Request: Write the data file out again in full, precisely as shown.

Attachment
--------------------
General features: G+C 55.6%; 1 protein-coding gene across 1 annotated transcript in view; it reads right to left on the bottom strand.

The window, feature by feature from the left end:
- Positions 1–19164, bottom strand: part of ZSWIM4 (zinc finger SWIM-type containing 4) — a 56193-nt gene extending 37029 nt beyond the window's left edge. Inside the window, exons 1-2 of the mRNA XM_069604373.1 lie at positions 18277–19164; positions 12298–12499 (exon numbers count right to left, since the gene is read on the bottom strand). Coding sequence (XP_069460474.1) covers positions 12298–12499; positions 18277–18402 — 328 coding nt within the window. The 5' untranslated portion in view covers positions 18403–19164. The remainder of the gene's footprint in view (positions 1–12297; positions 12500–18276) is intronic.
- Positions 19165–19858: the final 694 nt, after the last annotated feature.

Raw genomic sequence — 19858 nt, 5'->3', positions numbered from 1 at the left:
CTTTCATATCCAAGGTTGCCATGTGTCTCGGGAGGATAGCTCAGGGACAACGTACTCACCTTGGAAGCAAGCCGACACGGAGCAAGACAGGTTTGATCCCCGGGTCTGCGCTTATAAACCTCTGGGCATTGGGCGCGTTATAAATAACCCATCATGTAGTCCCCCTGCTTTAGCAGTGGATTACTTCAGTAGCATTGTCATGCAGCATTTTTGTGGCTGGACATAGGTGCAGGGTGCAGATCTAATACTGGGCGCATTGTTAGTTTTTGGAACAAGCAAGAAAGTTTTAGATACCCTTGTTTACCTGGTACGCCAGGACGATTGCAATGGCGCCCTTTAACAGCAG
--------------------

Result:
General features: G+C 55.6%; 1 protein-coding gene across 1 annotated transcript in view; it reads right to left on the bottom strand.

The window, feature by feature from the left end:
- Positions 1–19164, bottom strand: part of ZSWIM4 (zinc finger SWIM-type containing 4) — a 56193-nt gene extending 37029 nt beyond the window's left edge. Inside the window, exons 1-2 of the mRNA XM_069604373.1 lie at positions 18277–19164; positions 12298–12499 (exon numbers count right to left, since the gene is read on the bottom strand). Coding sequence (XP_069460474.1) covers positions 12298–12499; positions 18277–18402 — 328 coding nt within the window. The 5' untranslated portion in view covers positions 18403–19164. The remainder of the gene's footprint in view (positions 1–12297; positions 12500–18276) is intronic.
- Positions 19165–19858: the final 694 nt, after the last annotated feature.

Raw genomic sequence — 19858 nt, 5'->3', positions numbered from 1 at the left:
CTTTCATATCCAAGGTTGCCATGTGTCTCGGGAGGATAGCTCAGGGACAACGTACTCACCTTGGAAGCAAGCCGACACGGAGCAAGACAGGTTTGATCCCCGGGTCTGCGCTTATAAACCTCTGGGCATTGGGCGCGTTATAAATAACCCATCATGTAGTCCCCCTGCTTTAGCAGTGGATTACTTCAGTAGCATTGTCATGCAGCATTTTTGTGGCTGGACATAGGTGCAGGGTGCAGATCTAATACTGGGCGCATTGTTAGTTTTTGGAACAAGCAAGAAAGTTTTAGATACCCTTGTTTACCTGGTACGCCAGGACGATTGCAATGGCGCCCTTTAACAGCAG